- Unregulated snacking: Sam’s choice of snack – nuts – is a good one, much better than muesli bars or sweets, which are full of sugar, or crisps, which are full of unhealthy fats. But they are calorie rich, and it’s likely that Sam is getting too much of a good thing. Small snacks throughout the day can be beneficial, helping us keep our blood sugars stable and our energy levels on an even keel, but they need to be carefully thought out. It would be better if Sam ate only a handful of nuts over the course of her day, not the entire packet she is likely to mindlessly consume if she leaves it lying on her desk.
- Sitting at her desk for too long: Apart from a couple of short breaks, Sam spends her entire work day glued to her desk. Research is increasingly showing how bad this is for us, with prolonged sitting associated with increased risk of cancer, heart disease, obesity, and metabolic syndrome, as well as various back and postural problems. Significantly, a few hours a week at the gym doesn’t offset the dangers of sitting too long. Sam needs to stand regularly (at least for a couple of minutes every half hour), maybe get in the habit of walking while she’s on her phone, and even set up her work station so that she can work on her computer standing up.
- Staring at a computer screen for too long: Another unhealthy consequence of Sam being tied to her desk is that she stares at her computer screen for too long. This will not only lead to eye strain, but – over the medium to long term – there’s a very real possibility she will suffer retina damage. When she stands and walks around, Sam would do well to spend a minute or so taking in the view outside, giving her eyes a chance to focus on distant objects and easing the strain of constantly staring at a computer screen.
- Failing to catch up with a friend: Even though she feels pressed for time, Sam does herself no favours when she cancels her lunch with Clare. Quite apart from the opportunity to put the office behind her for a while, meeting with her friend would have done her a world of good. Friends are essential to our health. They’re great sounding boards, they validate us, they help to relieve stress, and they make us feel better. Taking 45-60 minutes out of her day to meet with Clare would likely have energised Sam, making her more productive when she returned to work after lunch.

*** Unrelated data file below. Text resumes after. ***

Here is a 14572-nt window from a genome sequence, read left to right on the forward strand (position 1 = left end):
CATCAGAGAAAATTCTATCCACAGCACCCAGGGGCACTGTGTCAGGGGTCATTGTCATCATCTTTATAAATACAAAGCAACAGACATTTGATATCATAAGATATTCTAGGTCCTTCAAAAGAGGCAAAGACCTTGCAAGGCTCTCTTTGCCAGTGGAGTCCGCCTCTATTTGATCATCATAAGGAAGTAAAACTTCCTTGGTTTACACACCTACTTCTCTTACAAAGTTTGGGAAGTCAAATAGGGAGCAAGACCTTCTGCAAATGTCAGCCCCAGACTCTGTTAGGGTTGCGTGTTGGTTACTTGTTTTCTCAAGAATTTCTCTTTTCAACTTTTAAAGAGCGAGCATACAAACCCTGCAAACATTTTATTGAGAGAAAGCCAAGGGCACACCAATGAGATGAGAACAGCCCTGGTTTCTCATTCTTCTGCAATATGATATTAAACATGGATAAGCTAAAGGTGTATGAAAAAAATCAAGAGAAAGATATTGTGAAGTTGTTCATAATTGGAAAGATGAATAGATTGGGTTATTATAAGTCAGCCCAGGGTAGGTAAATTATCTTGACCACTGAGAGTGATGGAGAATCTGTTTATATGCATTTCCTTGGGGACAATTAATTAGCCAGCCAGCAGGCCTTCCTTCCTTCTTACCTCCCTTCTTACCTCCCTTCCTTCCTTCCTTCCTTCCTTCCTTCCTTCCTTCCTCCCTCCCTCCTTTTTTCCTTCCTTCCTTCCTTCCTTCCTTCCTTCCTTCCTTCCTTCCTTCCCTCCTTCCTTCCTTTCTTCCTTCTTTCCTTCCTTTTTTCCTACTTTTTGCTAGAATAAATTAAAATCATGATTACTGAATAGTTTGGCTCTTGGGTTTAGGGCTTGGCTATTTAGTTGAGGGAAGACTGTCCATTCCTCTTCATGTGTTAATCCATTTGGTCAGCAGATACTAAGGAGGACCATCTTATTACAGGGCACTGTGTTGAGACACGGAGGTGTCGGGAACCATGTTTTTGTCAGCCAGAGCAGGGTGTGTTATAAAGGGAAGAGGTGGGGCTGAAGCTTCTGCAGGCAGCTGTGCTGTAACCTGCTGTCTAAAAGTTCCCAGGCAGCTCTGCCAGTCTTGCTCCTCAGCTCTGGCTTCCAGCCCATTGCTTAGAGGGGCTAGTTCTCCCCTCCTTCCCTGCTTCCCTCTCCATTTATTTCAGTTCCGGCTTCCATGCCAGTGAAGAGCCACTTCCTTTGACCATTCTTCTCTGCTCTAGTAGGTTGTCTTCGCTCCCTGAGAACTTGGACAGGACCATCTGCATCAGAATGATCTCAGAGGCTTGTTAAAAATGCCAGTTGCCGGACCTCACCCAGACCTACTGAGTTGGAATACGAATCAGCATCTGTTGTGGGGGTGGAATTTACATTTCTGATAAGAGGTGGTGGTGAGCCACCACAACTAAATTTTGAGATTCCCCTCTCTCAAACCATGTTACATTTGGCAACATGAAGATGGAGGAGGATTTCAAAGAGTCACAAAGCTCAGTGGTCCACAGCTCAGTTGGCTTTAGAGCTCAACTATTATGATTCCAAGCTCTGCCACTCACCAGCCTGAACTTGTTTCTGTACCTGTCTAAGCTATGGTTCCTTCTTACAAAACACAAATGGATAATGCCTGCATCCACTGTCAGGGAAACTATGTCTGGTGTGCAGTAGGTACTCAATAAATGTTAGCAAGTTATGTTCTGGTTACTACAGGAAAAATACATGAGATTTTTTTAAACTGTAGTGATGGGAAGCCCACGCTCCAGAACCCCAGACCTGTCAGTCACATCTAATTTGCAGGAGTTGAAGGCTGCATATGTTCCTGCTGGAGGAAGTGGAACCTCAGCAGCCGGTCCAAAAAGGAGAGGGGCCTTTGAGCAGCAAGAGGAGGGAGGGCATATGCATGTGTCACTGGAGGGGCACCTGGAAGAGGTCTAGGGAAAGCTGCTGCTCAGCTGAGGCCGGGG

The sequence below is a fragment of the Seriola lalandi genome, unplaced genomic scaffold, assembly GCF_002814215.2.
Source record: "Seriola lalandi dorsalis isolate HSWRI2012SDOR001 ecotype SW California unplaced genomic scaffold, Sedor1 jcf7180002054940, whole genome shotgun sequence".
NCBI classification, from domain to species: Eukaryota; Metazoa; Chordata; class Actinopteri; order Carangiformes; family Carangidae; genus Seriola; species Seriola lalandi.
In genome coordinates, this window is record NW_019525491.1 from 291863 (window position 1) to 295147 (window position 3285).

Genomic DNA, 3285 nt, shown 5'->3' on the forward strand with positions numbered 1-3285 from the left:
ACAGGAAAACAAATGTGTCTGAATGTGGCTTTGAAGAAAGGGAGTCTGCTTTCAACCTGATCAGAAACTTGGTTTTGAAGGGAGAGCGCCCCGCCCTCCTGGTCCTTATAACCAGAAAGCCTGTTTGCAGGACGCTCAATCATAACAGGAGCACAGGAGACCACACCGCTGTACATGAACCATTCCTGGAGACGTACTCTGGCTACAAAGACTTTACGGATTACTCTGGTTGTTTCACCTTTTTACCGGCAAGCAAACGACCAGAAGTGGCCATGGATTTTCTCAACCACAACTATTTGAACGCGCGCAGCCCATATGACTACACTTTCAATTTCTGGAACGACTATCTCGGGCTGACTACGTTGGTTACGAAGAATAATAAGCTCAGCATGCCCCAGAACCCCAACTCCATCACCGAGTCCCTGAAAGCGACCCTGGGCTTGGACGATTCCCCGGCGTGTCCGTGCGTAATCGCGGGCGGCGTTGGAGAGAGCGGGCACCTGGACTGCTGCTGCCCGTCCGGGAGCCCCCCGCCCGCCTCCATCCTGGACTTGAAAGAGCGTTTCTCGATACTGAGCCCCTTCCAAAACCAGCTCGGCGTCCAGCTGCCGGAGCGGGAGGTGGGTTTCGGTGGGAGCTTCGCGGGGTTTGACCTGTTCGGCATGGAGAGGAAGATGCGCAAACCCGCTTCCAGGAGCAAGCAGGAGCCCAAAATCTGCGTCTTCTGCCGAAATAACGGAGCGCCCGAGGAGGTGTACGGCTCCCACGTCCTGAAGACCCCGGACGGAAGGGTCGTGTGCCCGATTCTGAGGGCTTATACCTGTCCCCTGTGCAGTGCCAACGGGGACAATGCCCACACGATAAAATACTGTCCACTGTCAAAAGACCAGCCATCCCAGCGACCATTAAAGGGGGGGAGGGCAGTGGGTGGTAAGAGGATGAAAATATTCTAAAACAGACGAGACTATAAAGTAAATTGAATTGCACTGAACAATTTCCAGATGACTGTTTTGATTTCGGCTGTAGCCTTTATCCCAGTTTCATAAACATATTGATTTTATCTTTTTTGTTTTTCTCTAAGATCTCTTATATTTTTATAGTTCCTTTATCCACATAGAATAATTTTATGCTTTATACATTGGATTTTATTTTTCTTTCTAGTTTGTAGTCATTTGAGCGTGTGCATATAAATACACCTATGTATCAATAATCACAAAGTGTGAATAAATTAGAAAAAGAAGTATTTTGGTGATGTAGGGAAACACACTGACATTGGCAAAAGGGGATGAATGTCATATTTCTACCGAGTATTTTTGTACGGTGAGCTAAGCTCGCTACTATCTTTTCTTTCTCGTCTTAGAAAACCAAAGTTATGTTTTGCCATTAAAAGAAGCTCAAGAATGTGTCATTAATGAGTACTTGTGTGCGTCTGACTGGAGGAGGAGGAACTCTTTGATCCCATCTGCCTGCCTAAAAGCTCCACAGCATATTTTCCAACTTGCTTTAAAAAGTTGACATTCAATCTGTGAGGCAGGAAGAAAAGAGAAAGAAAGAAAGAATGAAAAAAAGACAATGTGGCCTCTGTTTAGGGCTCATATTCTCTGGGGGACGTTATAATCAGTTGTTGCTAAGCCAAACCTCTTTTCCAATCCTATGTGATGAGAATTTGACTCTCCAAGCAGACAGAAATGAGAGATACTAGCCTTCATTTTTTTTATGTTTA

- Takeaway lunch: After cancelling with Clare, Sam grabs a burger and coffee to go and eats at her desk. She’s denying herself the time out she needs and her stress levels will consequently remain high. There’s also the obvious problem of eating a takeaway lunch. Burgers are processed foods, high in unhealthy fats, and lacking the nutrients Sam needs to cope properly with her day. By eating it, she further undermines her resolution to be healthy.
- Eating too quick: Not only does Sam make an unhealthy choice for her lunch, but she ‘bolts’ the burger down. Speed eating is a common, but unhealthy habit. When we eat mindfully, and take the time to savour the food we’re eating, then not only will we enjoy it more, we’re also likely to eat less. We’ll also save ourselves from other, associated, health problems, such as reflux, indigestion, and even food poisoning.
- Failing to stand up for herself and face an issue head-on: When Sam runs into Juliet, her head of HR, at the café, she misses a golden chance to set up a meeting to talk about her ideas for improving training structures at her work. It’s also clear that Sam hasn’t emailed Juliet previously or come forward with her idea. That she hasn’t, is understandable (when we invest time and effort into formulating an idea we often find it hard to let it go, unsure whether it’s ready for a wider audience), but Sam allows fear and uncertainty to undermine herself here. Instead of waiting for the perfect moment – something which rarely, if ever, comes – she would have done well to take the opportunity which presented itself. Self-belief, perseverance, and a readiness to take opportunities are all useful traits Sam could learn.
- Too much coffee: When Sam grabs her 4th cup of coffee for the day, she’s right on the limit of what might be considered okay (and likely over the limit if she’s drinking double shots). The respected Mayo Clinic states that up to 400 milligrams of caffeine per day is generally okay for adults, but any more than that can lead to health issues. Besides, drinking 4 cups a day is expensive, not to mention the rising calorie count if Sam is drinking anything other than espressos.